Designed to give psychologists the advanced knowledge and skills to conduct clinical work in forensic psychology, with an emphasis on evidence-based and reflective practice. Students have exceptional opportunities for clinical and research training while on the programme, building on intensive and wide-ranging theoretical teaching from a distinguished multi-disciplinary team.
This MSc programme offers students the theoretical and research grounding needed for a career as a chartered forensic psychologist. It also provides clinical forensic experience to help students proceed to the next stage of their careers in this demanding field. We believe this to be the only MSc programme in the UK which focuses on the clinical aspects of forensic psychology.
The placement is a distinctive feature of this programme. On enrolment, students are allocated to a clinical forensic placement which they attend for 75 days throughout the year, ie two days a week. Placements have been arranged at a range of settings, including Broadmoor Hospital and in medium/low secure units in various locations in London, Surrey, Sussex and Kent. Students work on a research project which is usually supervised by the Placement Supervisor or a placement colleague.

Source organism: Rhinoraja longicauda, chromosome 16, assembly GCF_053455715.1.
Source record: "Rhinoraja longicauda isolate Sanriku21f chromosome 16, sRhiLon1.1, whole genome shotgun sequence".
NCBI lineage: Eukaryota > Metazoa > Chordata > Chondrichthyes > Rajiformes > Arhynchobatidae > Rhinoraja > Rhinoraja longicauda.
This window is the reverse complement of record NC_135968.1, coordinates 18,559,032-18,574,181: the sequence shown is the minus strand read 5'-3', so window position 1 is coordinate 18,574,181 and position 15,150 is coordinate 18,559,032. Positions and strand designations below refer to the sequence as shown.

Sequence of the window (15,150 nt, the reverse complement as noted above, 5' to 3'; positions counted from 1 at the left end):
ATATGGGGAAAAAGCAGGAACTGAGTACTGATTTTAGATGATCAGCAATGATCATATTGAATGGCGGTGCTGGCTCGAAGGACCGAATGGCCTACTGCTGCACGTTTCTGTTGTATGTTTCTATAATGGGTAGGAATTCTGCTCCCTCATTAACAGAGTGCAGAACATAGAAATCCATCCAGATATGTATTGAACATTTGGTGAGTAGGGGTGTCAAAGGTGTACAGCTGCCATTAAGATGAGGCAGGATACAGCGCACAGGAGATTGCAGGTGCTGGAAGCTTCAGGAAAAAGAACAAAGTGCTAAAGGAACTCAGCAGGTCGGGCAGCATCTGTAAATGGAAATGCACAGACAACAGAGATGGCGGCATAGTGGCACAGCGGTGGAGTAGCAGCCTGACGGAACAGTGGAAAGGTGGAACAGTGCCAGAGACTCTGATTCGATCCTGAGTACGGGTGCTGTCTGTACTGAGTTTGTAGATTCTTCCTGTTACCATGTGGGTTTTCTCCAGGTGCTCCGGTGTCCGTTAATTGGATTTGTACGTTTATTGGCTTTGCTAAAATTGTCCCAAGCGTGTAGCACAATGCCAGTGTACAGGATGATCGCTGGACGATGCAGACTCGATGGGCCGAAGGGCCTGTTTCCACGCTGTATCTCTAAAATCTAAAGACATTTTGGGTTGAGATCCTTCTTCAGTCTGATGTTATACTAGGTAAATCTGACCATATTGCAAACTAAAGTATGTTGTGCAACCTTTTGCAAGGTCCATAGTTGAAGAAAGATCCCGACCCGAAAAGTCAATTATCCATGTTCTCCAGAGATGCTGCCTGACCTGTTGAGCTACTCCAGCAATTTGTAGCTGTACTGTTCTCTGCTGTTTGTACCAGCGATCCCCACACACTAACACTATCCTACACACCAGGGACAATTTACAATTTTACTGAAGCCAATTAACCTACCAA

All other teaching is at the Institute of Psychiatry, and includes training on assessment and treatment of mentally disordered offenders and on actuarial risk assessment tools (HCR-20 and PCL:SV). Throughout the programme there is an emphasis on the clinical relevance of research findings. Much teaching is provided by practising clinicians.
Dr Susan Young
Accredited by the Division of Forensic Psychology, British Psychological Society.
King's College London
This is a pathway within the Forensic Mental Health programme.
Credit value (UK/ECTS equivalent)
UK 180/ECTS 90
One year FT, September to September.
Denmark Hill Campus; placements take place at various locations.
Students have used the MSc as evidence of professional development and commitment in applying for training posts in clinical or forensic psychology.
Year of entry 2013